Knight v. Thompson: The Eleventh Circuit's Perpetuation of Historical Practices of Colonization

American Indian Law Review, Dec 2014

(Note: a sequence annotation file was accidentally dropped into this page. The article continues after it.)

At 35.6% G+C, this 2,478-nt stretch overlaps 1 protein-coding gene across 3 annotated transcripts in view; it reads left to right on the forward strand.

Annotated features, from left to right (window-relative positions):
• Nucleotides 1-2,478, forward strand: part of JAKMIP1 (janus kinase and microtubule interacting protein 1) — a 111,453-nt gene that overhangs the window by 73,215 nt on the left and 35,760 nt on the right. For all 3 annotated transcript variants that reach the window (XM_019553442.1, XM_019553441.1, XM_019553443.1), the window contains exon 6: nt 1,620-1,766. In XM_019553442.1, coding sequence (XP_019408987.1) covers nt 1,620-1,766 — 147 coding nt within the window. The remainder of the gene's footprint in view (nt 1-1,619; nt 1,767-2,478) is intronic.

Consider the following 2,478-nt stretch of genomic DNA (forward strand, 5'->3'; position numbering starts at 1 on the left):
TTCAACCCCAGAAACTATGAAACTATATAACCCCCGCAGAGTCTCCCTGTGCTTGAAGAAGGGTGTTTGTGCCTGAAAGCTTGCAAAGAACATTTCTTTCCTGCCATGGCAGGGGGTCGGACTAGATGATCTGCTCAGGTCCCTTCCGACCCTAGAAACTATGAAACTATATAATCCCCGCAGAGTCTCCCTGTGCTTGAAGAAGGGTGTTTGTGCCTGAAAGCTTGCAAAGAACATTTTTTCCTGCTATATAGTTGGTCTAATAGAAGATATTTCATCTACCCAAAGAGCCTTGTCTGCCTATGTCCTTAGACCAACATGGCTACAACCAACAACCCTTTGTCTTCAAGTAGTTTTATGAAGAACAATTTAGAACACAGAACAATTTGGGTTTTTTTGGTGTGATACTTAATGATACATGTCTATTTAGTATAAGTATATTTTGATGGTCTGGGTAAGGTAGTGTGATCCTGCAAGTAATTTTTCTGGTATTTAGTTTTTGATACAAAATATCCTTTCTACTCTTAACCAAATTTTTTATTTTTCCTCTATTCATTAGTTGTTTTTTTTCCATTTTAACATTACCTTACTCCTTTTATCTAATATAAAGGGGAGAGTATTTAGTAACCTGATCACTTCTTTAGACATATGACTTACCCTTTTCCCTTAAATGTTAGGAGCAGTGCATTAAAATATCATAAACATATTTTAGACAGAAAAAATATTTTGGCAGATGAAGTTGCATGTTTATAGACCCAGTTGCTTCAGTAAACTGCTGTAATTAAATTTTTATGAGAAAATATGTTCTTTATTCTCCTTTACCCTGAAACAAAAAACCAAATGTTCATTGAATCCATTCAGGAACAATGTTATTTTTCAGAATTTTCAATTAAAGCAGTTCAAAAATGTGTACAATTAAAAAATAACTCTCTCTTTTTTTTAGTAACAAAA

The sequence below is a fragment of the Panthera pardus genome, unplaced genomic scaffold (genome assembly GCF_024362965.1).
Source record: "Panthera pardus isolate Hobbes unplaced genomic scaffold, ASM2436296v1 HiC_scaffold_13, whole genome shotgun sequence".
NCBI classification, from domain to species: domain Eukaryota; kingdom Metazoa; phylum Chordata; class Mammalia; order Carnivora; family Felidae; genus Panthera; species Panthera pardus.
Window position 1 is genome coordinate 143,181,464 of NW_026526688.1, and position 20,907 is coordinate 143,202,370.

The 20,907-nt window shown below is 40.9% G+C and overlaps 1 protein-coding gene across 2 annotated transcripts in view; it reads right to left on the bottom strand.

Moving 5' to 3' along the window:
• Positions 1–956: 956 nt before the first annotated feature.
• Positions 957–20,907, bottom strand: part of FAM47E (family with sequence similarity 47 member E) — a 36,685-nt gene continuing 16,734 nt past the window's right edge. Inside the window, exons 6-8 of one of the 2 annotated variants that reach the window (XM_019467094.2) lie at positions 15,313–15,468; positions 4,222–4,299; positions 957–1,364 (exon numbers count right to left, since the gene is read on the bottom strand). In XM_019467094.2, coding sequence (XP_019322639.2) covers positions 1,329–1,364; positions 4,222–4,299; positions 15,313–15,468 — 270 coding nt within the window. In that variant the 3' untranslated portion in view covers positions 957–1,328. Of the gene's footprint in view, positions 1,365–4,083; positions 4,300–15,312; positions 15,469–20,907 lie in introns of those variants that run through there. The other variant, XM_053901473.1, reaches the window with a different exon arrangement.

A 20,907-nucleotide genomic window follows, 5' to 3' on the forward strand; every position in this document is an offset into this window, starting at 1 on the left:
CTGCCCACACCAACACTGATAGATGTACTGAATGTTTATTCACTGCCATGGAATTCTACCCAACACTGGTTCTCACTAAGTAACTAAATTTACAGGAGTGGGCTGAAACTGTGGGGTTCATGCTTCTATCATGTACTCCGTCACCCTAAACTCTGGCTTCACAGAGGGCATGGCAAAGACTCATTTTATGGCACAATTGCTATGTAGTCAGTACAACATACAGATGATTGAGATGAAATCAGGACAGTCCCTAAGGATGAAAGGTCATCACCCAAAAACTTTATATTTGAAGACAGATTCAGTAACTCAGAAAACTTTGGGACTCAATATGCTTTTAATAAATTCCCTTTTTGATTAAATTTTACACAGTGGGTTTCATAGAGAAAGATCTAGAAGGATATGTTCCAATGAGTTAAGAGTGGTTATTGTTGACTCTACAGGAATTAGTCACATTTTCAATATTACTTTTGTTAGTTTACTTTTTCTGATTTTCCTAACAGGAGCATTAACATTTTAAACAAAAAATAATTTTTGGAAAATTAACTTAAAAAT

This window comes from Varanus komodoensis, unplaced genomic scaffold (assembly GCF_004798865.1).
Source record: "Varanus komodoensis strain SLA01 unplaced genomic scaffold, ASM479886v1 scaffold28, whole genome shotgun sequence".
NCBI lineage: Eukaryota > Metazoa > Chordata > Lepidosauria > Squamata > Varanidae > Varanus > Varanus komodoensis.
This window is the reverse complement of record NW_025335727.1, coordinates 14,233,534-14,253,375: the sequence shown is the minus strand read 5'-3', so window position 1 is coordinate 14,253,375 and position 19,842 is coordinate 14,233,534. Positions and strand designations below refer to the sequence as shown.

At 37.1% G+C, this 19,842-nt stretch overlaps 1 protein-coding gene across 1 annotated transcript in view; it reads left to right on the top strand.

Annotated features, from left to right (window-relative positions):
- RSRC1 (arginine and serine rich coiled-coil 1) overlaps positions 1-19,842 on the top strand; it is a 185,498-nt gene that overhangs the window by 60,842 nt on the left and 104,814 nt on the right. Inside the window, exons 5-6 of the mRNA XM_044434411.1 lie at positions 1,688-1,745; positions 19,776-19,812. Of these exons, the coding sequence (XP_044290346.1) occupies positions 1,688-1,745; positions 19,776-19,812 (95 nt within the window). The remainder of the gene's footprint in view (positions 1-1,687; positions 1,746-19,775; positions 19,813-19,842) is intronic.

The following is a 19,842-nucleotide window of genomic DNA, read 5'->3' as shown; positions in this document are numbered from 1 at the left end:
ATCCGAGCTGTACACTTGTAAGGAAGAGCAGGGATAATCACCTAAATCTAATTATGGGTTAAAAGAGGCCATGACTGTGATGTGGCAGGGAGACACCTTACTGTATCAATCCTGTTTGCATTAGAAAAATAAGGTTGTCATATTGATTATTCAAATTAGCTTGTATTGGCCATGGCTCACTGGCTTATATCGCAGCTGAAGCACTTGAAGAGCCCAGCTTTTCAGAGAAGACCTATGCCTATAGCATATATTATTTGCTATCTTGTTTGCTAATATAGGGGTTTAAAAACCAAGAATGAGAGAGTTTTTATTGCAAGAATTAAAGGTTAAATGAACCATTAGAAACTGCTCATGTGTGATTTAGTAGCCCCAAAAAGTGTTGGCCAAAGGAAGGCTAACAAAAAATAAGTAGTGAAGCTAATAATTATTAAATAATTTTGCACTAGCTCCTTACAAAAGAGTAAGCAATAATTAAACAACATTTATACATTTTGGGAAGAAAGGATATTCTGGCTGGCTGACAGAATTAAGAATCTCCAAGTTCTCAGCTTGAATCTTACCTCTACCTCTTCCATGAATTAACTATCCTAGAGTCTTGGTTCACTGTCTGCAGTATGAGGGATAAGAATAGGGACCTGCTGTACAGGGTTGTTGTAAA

Randi Dawn Gardner Hardin

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Knight v. Thompson: The Eleventh Circuit's Perpetuation of Historical Practices of Colonization